Tuesday, March 29, 2011

Stop Beating up on Teachers!

It doesn't help our children!

I'm so tired of being kicked around in the media, by politicians and just by random people who think they know something about education. Everyone thinks because they went to school, they know something about teaching. If you go to a concert, does that mean you know how to play an instrument? If you go to a play, does that mean you know how to act?  As a teacher, I also try to be a learner, but it isn't quite as easy to go the other way. A lot goes on behind the scenes.

I started my education career in 1993 as a sixth grade teacher in a suburban public school. I did that for 7 years. Since then I have worked with inner city girls for a non profit educational research center, traveled the country doing technology professional development for an educational software company, written and edited for a textbook developer, went back into public schools (K-12) as a technology integration specialist, and for the last three years I have worked in a private school as the Director of Academic Technology.  I've learned a lot about education.

Here are a few things I know about teachers.

1. We don't do it for the money - After almost 20 years in the field, with an Ivy league undergraduate degree, a Master's degree plus 60 additional graduate credits, I still make less money than a first year associate at a major law firm (in Boston).

2. We work really hard all year long - We stand on our feet for most of the day, get limited bathroom breaks, have rare access to a computer or phone, are exposed to a lot of daily noise and energy, have to be "on" for many hours in a row and take a lot of work home with us every night. Yes we get a lot of vacation time, but we need it desperately!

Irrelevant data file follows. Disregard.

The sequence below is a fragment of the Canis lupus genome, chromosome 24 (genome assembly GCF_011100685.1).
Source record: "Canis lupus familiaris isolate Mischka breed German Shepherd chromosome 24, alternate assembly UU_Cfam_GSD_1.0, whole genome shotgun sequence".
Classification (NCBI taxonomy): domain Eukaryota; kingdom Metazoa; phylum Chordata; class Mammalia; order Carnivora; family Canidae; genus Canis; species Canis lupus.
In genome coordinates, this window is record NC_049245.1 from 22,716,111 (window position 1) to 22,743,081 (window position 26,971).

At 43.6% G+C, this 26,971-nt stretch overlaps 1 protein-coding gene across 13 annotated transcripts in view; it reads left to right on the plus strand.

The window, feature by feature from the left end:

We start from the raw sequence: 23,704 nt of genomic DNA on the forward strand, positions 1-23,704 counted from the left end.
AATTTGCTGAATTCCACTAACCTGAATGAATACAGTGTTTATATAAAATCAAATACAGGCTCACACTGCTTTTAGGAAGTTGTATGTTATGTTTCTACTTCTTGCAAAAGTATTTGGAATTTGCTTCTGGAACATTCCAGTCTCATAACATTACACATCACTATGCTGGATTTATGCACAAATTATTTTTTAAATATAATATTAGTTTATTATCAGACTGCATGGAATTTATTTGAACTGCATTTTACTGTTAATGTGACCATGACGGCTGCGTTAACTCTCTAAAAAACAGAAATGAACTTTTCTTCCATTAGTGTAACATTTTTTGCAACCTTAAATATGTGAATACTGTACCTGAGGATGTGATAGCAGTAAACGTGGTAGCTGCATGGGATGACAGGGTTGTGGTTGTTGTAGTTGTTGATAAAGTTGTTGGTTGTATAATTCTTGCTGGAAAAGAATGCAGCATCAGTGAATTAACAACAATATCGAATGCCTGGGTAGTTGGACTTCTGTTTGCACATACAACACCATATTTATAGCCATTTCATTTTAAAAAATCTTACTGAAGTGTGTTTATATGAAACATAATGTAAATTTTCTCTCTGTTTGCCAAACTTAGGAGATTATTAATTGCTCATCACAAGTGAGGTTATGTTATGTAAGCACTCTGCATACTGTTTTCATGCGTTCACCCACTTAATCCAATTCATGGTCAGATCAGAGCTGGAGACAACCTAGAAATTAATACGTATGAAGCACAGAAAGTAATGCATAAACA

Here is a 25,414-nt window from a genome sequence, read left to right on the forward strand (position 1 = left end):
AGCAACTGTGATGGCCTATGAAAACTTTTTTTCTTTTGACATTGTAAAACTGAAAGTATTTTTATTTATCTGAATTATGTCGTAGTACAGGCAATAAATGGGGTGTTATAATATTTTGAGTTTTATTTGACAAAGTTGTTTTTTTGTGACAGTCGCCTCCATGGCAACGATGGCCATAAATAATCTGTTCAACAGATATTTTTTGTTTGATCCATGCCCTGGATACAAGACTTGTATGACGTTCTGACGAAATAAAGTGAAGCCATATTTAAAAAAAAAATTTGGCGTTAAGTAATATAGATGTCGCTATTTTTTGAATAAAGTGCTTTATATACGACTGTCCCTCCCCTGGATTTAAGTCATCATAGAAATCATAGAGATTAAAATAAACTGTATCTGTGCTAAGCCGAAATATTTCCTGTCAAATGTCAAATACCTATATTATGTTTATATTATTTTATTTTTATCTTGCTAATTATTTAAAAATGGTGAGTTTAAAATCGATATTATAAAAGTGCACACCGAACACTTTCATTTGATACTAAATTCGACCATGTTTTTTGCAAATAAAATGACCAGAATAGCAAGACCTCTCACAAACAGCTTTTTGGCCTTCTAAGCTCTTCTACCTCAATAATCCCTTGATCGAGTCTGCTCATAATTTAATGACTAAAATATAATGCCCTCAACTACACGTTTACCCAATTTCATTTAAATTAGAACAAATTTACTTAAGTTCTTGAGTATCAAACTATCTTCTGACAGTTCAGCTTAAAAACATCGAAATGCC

3. We work best when we collaborate - We need to give incentives to the great teachers to share their knowledge and expertise, so that all students benefit. Merit pay makes no sense if it pits teachers against each other. New teachers learn from experienced teachers.  If we make teachers competitive, children suffer.

4. Unions aren't the problem - It's the evaluation and professional development systems that matter. Administrations and parental involvement make a huge difference. There are plenty of districts without unions that suffer from low achievement and plenty of districts with strong unions that turn out fabulously educated kis.

5. Teachers need your respect - If you keep bashing teachers, no one is going to want to become one! Why should our students respect us, if no one else does?

I've been so frustrated lately. I just had to get that off my chest. Thanks for listening!

What do you know about teachers?
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